Mom’s “One In a Million” Miracle Pregnancy Of Twins Makes Headlines, Dad Realizes Something’s Off
Love has no boundaries, no concept of race, religion or gender. So when Amanda Wanklin first met Michael Biggs, it was love at first sight. As twins, Amanda knows that “it’s more important than what we want together”. So they settled in Birmingham and were ready to start a family of their own. They don’t think that life will be so much more interesting after they become parents. Starting a Family In 2006, Amanda and Michael were ready to welcome the first two new members of their family: baby girls Millie Marcia Madge Biggs and Marcia Millie Madge Biggs. And yet the story of Millie and her sister Marcia was one that would have a number of surprises. As time went by, their parents began to notice that one of twin’s skin was changing color.
The girls were cute and resembled one another. But it was like that during the first days of their lives only. As time passed by, the parents noticed how Millie’s skin started getting darker. They believed the same would happen to Marcia, but they were wrong. Instead, Marcia’s skin got lighter and lighter. The parents soon realized their twin girls had different skin color from one another.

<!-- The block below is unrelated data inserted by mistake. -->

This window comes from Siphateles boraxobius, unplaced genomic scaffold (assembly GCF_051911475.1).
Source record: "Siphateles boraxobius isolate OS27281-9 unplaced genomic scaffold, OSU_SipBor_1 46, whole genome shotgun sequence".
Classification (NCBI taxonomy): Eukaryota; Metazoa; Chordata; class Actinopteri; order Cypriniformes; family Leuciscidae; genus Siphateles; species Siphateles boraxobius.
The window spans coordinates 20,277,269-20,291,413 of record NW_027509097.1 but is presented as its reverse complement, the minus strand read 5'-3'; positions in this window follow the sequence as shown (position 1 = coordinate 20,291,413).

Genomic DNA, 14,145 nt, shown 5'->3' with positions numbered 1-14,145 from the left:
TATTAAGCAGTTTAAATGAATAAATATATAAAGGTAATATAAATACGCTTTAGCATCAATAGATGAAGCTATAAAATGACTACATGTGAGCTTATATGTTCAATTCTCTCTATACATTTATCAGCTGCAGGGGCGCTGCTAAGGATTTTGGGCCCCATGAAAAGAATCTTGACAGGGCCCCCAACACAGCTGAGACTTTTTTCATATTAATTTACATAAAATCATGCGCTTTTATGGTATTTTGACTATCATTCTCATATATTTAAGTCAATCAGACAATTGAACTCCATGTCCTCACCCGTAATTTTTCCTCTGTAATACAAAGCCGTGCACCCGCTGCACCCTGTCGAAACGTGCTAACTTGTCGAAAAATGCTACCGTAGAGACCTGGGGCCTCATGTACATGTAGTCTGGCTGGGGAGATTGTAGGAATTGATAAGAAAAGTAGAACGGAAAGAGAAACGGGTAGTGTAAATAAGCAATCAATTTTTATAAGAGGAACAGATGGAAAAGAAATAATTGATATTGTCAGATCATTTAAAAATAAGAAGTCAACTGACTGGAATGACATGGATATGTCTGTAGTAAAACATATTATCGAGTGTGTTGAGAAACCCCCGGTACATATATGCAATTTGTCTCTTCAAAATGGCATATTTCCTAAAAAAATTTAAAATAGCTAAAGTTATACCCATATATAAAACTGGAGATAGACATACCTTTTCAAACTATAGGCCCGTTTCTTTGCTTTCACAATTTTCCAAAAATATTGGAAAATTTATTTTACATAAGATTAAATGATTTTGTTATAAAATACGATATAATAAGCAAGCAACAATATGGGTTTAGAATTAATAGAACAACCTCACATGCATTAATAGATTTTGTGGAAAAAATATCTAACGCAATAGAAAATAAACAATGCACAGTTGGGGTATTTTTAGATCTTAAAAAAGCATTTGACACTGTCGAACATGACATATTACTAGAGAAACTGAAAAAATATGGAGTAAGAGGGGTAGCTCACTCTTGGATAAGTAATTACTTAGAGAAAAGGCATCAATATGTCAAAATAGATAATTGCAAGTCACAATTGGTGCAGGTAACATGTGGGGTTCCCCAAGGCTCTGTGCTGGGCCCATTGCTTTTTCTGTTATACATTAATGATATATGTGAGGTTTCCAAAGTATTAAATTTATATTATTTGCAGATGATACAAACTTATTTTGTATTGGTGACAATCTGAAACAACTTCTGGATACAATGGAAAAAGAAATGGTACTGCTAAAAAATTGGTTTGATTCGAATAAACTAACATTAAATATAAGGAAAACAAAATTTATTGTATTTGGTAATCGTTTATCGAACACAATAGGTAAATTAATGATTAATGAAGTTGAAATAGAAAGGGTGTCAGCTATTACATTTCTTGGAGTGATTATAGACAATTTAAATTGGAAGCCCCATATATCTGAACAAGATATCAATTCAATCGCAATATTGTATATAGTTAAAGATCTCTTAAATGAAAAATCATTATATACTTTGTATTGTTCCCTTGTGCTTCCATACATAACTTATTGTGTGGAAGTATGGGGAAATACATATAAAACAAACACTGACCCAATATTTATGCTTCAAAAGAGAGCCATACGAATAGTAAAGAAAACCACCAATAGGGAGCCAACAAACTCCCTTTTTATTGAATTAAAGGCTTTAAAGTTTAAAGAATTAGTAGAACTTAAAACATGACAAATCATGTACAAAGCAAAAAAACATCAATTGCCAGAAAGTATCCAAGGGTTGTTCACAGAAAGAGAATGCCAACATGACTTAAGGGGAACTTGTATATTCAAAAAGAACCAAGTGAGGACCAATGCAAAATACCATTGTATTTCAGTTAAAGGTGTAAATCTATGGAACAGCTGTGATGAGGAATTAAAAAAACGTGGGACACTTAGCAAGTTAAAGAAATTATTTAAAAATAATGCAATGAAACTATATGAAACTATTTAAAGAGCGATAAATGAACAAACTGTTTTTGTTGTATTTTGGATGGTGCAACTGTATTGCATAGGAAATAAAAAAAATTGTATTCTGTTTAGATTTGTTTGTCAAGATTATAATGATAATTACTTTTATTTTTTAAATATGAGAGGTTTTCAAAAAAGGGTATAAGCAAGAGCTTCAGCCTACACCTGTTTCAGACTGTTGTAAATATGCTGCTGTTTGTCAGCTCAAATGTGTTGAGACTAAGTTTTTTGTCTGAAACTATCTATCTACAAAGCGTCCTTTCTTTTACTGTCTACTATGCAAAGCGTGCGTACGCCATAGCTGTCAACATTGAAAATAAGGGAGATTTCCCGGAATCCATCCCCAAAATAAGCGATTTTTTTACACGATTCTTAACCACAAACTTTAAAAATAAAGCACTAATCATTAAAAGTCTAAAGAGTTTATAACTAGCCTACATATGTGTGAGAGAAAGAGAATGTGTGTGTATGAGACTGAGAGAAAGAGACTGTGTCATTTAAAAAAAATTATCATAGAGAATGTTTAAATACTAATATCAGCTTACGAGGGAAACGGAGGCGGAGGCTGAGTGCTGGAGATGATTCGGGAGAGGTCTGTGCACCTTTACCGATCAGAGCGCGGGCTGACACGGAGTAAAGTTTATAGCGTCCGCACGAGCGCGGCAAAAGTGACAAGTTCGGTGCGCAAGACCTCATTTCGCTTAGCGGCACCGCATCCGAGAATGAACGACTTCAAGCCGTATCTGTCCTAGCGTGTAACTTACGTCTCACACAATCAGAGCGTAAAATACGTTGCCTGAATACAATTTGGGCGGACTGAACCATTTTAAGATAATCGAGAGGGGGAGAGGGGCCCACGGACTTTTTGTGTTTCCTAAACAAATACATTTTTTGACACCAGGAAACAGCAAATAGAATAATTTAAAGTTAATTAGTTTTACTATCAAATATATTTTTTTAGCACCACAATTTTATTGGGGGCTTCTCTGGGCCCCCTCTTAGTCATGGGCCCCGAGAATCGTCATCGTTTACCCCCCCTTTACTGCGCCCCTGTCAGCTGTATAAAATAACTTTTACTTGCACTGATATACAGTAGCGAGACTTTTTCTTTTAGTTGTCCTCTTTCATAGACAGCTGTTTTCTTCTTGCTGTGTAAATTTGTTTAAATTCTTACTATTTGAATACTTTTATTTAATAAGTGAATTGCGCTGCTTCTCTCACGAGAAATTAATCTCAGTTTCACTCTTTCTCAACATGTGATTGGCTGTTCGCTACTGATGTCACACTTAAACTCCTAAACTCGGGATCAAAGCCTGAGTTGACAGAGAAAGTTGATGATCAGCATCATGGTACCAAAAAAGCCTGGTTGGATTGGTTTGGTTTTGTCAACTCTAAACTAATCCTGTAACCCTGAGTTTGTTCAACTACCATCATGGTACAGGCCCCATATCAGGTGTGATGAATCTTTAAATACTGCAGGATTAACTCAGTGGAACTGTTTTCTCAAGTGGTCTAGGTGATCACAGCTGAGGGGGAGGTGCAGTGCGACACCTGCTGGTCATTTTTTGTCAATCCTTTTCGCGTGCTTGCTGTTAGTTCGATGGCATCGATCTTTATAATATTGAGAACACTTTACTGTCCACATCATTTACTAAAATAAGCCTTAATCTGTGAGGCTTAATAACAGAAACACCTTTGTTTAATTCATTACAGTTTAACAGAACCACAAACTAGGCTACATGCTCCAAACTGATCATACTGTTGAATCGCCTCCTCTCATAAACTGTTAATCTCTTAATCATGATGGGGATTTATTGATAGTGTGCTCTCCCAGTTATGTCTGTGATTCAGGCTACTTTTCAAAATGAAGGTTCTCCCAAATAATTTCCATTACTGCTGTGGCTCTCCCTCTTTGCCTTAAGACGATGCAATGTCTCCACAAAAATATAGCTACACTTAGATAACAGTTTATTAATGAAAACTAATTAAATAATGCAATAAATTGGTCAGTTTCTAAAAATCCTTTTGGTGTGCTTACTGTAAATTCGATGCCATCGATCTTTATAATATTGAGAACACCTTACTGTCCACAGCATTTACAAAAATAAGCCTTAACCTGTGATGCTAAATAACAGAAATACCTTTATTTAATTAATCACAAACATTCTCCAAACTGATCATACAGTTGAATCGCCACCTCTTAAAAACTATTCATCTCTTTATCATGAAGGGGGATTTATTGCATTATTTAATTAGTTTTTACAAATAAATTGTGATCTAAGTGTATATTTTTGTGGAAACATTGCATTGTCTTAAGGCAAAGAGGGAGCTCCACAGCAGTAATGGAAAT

The genetic makeup of the two twins was different. Marcia took after her mom and Millie after her father. It resulted from the varied genetic makeup of their parents, but is so uncommon that it’s believed to affect only one in a million twins. Their mother calls the girls a ‘one-in-a-million’ miracle.
Now, while Amanda and Michael were simply happy to know the condition wouldn’t negatively impact Millie or Marcia’s health in anyway, other people were naturally confused when they saw them.
Of course, they didn’t care, but were a bit concerned about how others would react seeing them being of different race. They knew people can be judgmental, and didn’t want their daughters to get stared at while growing up. For the most part, though, the parents are relieved that people in general are more curious than prejudiced, and Amanda and Michael couldn’t be prouder of their little girls.
Millie and Marcia both love to sing and dance, and say they’ve never personally experienced racism. The twins have now blossomed into teenagers and still attend the same school together. When they were 11, they used the uniqueness of their condition to try to help tackle racism on an international scale, appearing in a campaign for National Geographic.